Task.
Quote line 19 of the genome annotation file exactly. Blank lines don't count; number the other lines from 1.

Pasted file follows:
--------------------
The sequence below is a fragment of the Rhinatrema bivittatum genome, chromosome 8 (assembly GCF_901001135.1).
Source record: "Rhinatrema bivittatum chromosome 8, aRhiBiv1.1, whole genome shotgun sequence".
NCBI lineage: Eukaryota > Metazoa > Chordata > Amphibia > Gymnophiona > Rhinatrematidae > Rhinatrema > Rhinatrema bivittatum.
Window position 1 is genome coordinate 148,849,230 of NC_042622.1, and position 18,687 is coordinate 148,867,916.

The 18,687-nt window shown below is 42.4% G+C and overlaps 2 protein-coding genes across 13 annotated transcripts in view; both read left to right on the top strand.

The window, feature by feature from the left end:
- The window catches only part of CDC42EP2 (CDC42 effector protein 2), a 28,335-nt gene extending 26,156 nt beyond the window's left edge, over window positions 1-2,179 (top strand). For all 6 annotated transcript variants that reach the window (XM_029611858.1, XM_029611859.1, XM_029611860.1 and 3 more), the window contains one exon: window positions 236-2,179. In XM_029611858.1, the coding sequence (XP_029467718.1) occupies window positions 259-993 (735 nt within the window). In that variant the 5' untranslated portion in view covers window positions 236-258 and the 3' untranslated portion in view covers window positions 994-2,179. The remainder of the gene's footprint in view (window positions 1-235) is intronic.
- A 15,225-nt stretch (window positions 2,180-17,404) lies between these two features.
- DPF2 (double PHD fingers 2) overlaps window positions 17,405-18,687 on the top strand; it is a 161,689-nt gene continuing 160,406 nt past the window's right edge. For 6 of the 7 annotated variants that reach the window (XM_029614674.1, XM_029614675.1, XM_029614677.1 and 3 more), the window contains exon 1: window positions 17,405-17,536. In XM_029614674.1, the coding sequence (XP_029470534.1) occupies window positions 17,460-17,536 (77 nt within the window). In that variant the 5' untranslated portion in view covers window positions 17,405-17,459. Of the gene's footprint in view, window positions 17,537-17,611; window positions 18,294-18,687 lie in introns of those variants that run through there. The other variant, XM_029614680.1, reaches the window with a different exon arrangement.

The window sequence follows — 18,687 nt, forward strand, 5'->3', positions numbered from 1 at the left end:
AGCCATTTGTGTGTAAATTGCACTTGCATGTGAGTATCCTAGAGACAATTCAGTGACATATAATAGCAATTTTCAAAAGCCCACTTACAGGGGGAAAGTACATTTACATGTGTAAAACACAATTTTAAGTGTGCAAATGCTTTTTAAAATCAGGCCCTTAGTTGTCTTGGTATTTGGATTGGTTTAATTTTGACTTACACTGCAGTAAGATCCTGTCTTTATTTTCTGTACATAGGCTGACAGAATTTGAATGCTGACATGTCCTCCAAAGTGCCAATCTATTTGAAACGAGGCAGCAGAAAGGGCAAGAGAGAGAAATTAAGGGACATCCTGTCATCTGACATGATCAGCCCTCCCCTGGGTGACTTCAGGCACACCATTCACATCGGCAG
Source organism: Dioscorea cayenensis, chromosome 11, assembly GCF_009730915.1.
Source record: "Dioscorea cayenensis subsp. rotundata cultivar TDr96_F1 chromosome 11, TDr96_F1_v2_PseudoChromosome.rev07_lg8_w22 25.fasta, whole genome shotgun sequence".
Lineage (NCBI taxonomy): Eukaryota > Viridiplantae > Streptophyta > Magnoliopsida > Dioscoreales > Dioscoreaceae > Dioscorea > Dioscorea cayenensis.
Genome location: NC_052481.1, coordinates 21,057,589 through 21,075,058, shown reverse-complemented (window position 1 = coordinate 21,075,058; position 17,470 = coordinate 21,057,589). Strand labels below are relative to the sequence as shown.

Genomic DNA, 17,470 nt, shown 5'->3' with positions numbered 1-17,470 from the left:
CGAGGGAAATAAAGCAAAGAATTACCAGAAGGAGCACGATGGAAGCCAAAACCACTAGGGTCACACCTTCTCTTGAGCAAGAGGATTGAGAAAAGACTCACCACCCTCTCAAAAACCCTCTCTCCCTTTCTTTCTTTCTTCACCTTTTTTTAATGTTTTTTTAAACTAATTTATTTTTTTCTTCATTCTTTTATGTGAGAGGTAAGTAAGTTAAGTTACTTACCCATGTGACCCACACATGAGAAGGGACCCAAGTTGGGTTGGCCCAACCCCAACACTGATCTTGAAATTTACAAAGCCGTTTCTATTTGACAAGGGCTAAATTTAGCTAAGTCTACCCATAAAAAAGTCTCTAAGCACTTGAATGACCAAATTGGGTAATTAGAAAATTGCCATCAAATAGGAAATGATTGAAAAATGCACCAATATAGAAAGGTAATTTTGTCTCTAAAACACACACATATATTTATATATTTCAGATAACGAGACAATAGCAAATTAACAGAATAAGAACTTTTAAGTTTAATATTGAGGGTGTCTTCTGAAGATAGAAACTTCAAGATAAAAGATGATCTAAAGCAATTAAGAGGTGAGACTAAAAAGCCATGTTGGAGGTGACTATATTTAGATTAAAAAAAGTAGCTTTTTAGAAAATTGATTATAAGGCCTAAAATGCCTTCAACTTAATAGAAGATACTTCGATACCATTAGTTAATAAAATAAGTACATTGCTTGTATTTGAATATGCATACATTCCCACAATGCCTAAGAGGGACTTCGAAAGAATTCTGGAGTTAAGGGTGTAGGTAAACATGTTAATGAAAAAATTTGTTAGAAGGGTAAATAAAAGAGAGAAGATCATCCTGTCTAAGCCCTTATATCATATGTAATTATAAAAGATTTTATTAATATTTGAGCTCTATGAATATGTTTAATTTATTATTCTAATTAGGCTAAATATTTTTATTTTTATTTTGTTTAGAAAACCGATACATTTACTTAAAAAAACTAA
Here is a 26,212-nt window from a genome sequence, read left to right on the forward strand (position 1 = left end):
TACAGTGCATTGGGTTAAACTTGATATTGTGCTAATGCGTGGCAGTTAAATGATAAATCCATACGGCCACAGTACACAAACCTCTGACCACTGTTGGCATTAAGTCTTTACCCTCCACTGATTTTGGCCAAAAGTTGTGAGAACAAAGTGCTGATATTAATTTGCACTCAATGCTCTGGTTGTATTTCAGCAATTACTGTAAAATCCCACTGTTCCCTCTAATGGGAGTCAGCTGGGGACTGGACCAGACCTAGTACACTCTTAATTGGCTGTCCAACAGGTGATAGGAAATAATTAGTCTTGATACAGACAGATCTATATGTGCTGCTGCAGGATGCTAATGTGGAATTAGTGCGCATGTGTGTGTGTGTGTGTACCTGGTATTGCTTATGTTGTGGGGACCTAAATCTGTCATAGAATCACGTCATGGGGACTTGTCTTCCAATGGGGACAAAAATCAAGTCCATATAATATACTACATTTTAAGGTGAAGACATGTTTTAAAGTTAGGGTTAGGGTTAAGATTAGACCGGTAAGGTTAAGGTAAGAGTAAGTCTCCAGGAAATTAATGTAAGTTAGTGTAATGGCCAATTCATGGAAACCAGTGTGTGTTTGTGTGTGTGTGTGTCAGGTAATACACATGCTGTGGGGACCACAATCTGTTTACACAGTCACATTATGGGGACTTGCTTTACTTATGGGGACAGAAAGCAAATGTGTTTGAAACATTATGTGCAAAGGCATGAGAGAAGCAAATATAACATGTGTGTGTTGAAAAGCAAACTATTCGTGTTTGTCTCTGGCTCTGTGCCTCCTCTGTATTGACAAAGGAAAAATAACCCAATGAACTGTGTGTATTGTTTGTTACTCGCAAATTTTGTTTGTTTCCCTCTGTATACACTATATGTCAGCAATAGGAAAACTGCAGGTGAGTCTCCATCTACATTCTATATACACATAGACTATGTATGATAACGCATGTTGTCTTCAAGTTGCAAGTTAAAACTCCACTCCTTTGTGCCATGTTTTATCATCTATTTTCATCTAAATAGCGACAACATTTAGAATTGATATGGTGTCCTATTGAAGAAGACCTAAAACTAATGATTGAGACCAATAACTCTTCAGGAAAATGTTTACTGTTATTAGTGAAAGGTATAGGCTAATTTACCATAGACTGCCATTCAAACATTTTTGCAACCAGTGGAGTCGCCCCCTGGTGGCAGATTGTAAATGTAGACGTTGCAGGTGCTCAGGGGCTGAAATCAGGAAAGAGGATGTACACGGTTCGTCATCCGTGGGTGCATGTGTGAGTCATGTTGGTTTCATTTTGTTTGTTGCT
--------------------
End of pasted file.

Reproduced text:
TACAGTGCATTGGGTTAAACTTGATATTGTGCTAATGCGTGGCAGTTAAATGATAAATCCATACGGCCACAGTACACAAACCTCTGACCACTGTTGGCATTAAGTCTTTACCCTCCACTGATTTTGGCCAAAAGTTGTGAGAACAAAGTGCTGATATTAATTTGCACTCAATGCTCTGGTTGTATTTCAGCAATTACTGTAAAATCCCACTGTTCCCTCTAATGGGAGTCAGCTGGGGACTGGACCAGACCTAGTACACTCTTAATTGGCTGTCCAACAGGTGATAGGAAATAATTAGTCTTGATACAGACAGATCTATATGTGCTGCTGCAGGATGCTAATGTGGAATTAGTGCGCATGTGTGTGTGTGTGTGTACCTGGTATTGCTTATGTTGTGGGGACCTAAATCTGTCATAGAATCACGTCATGGGGACTTGTCTTCCAATGGGGACAAAAATCAAGTCCATATAATATACTACATTTTAAGGTGAAGACATGTTTTAAAGTTAGGGTTAGGGTTAAGATTAGACCGGTAAGGTTAAGGTAAGAGTAAGTCTCCAGGAAATTAATGTAAGTTAGTGTAATGGCCAATTCATGGAAACCAGTGTGTGTTTGTGTGTGTGTGTGTCAGGTAATACACATGCTGTGGGGACCACAATCTGTTTACACAGTCACATTATGGGGACTTGCTTTACTTATGGGGACAGAAAGCAAATGTGTTTGAAACATTATGTGCAAAGGCATGAGAGAAGCAAATATAACATGTGTGTGTTGAAAAGCAAACTATTCGTGTTTGTCTCTGGCTCTGTGCCTCCTCTGTATTGACAAAGGAAAAATAACCCAATGAACTGTGTGTATTGTTTGTTACTCGCAAATTTTGTTTGTTTCCCTCTGTATACACTATATGTCAGCAATAGGAAAACTGCAGGTGAGTCTCCATCTACATTCTATATACACATAGACTATGTATGATAACGCATGTTGTCTTCAAGTTGCAAGTTAAAACTCCACTCCTTTGTGCCATGTTTTATCATCTATTTTCATCTAAATAGCGACAACATTTAGAATTGATATGGTGTCCTATTGAAGAAGACCTAAAACTAATGATTGAGACCAATAACTCTTCAGGAAAATGTTTACTGTTATTAGTGAAAGGTATAGGCTAATTTACCATAGACTGCCATTCAAACATTTTTGCAACCAGTGGAGTCGCCCCCTGGTGGCAGATTGTAAATGTAGACGTTGCAGGTGCTCAGGGGCTGAAATCAGGAAAGAGGATGTACACGGTTCGTCATCCGTGGGTGCATGTGTGAGTCATGTTGGTTTCATTTTGTTTGTTGCT